The past few months, parents have been bombarded with the Close-Up tragedy news, where five people died of suspected drug overdose. In the university where I teach, we have another conundrum, a community problem: we are discussing the issue of Close-Up traged. Because our university does not have classes on Fridays, Thursday night is the beginning of the weekend.
There have been multitudes of scenes involving students throwing up on the sidewalk in the middle of the night, as well as numerous calls from the nearby police community precinct to the chancellor to collect this and that drunken student who was rounded up from the street.
Worse, there have been cases of rape where the perpetrators are unknown, because they were all too drunk. It is common knowledge that Thursday night is happy-hour, and students from other universities head over to our area to do some drinking.
For the university, one main issue is the bars themselves. Why do they have permits to operate in the first place, when they are within 500 meters of a school?
The vice-chancellor reported during a town hall meeting with stakeholders that the university has been complaining about the bars for years now. They would disappear for a while, but re-open again some two weeks later. Dealing with government is definitely an uphill battle. During that town hall meeting, the university was trying to get a feel of how the student and faculty bodies felt about moving the university break from Fridays to Mondays. Having class on Fridays removes happy-hour Thursday.
Many argued that it is not which day of the week that matters. Those who want to drink will just move happy-hour Thursday to happy-hour Friday. They felt it is more important to teach them responsible drinking.
It is the same issue with the Close-Up tragedy. Though the substances were not “illegal,” the “party” drugs are still known to have addictive and damaging substances. One family is suing the event organizer for being negligent in handling and operating the concert.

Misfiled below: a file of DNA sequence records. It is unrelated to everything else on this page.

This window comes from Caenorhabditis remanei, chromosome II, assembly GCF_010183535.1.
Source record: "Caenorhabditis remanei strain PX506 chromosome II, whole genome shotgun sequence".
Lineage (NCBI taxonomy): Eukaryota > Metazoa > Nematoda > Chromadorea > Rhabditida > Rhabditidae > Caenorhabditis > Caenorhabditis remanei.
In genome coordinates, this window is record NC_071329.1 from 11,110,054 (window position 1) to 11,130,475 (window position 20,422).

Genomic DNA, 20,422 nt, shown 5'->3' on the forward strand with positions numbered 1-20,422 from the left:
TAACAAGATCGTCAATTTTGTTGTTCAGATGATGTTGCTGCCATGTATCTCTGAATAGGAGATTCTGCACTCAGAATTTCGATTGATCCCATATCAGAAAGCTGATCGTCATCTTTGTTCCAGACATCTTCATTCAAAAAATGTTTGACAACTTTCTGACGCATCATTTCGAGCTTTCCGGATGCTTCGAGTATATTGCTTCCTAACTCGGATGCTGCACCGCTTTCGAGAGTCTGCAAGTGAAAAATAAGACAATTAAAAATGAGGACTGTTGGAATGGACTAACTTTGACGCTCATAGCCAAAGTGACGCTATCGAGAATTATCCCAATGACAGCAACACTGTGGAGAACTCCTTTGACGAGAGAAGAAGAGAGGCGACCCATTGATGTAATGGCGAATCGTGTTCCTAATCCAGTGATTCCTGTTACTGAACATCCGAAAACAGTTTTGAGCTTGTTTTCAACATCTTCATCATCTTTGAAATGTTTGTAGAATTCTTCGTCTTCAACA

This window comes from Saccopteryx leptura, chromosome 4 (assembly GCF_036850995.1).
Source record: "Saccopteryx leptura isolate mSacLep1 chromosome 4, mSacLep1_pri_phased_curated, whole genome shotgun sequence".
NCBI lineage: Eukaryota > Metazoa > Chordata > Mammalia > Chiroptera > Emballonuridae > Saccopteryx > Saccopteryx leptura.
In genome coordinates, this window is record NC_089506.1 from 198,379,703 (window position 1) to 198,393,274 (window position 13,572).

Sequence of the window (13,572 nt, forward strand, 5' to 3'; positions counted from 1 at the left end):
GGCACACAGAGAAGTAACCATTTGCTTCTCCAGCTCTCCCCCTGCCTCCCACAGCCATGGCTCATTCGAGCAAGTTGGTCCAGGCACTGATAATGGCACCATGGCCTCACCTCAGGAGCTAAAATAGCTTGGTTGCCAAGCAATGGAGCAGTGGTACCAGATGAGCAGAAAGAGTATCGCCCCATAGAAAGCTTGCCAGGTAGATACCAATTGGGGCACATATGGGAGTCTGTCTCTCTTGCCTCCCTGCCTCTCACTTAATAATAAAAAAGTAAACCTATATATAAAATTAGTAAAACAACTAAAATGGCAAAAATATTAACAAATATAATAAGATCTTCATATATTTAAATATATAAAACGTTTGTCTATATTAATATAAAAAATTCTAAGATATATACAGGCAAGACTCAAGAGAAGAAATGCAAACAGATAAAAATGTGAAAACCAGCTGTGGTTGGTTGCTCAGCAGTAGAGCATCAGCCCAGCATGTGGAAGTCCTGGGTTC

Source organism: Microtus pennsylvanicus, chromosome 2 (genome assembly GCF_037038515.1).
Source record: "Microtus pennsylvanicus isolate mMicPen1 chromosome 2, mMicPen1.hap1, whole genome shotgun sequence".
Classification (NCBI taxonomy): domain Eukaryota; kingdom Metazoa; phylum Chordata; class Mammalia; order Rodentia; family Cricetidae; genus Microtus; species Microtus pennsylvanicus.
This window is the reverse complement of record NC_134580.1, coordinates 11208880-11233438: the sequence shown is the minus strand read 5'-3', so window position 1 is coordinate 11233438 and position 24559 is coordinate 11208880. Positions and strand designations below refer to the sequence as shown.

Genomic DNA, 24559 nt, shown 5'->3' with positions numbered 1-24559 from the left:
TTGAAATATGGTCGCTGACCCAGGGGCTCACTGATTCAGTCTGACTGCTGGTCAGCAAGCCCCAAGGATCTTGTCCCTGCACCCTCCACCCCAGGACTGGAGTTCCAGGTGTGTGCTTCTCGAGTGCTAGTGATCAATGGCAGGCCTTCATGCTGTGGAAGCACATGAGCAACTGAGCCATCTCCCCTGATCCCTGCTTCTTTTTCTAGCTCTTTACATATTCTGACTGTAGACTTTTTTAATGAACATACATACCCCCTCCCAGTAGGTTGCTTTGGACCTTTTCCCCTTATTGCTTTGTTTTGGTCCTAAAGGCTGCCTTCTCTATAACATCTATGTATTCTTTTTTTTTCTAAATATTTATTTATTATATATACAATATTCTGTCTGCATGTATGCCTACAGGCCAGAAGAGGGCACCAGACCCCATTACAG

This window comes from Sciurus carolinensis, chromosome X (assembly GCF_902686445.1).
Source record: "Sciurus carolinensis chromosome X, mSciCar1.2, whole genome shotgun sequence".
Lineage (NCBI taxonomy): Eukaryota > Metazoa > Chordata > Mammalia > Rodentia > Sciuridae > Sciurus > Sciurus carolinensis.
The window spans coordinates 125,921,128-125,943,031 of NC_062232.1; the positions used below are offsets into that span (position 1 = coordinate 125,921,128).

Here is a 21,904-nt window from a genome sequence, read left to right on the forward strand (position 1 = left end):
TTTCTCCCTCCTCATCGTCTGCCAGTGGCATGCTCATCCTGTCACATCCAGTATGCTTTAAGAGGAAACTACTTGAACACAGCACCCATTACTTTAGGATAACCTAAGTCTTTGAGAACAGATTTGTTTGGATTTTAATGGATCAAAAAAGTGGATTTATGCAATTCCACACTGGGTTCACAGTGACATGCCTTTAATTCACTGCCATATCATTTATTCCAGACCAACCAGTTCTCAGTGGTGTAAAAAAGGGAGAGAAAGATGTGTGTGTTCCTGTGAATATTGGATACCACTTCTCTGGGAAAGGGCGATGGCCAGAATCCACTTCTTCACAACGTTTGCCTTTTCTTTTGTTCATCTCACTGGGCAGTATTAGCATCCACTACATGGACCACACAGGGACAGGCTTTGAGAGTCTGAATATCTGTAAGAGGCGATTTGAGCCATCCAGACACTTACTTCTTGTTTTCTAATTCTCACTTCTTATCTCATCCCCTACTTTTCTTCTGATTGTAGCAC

The medico-legal office of the National Bureau of Investigation found that two of the victims had traces of synthetic drugs, specifically MDMA Methylyne Homolog and Synthetic Cathinone. I have no idea what those are, but I definitely do not trust anything I could not even pronounce.
Every time updates on this issue go on the radio, our family driver surmises that the families who did not sue knew their children were users, or worse, addicts. He believes that the suing party is “hibang” – deluding themselves that their daughter was not a user. He places the blame squarely on their shoulders, that they should have ensured their child is drug-free.
I argued with him that the parents and boyfriend say that the daughter was not a drug user. So, our driver goes on to conclude that the boyfriend probably just did not want to admit that both of them were taking drugs or drug-laced drinks. Since the boyfriend did not undergo any drug-testing, we will never know.
With these issues on the table, I do have to wonder about the relationship of these children with their parents. The parents say they knew their daughter very well. It could very well be the first time she tried to take recreational drugs that tragically turned out to be fatal.
When a parent-child relationship is truly open, children and teens should be comfortable in expressing their feelings, beliefs, values and opinions at home, and can openly disagree with you. The parent will then be in a better position to guide them in what is acceptable or not acceptable.
For Achi, since she’s only 8, we’re working on her resistance to gadgets. She’s quite nerdy and is capable of spending the whole day on the iPad or laptop if left to her own devices. We limited her gadget time to four hours a day this summer (Yes, four hours seems a lot, but programming is time-consuming). She argued that playing music on Spotify while she’s playing with toys should not count as gadget time, and I agreed.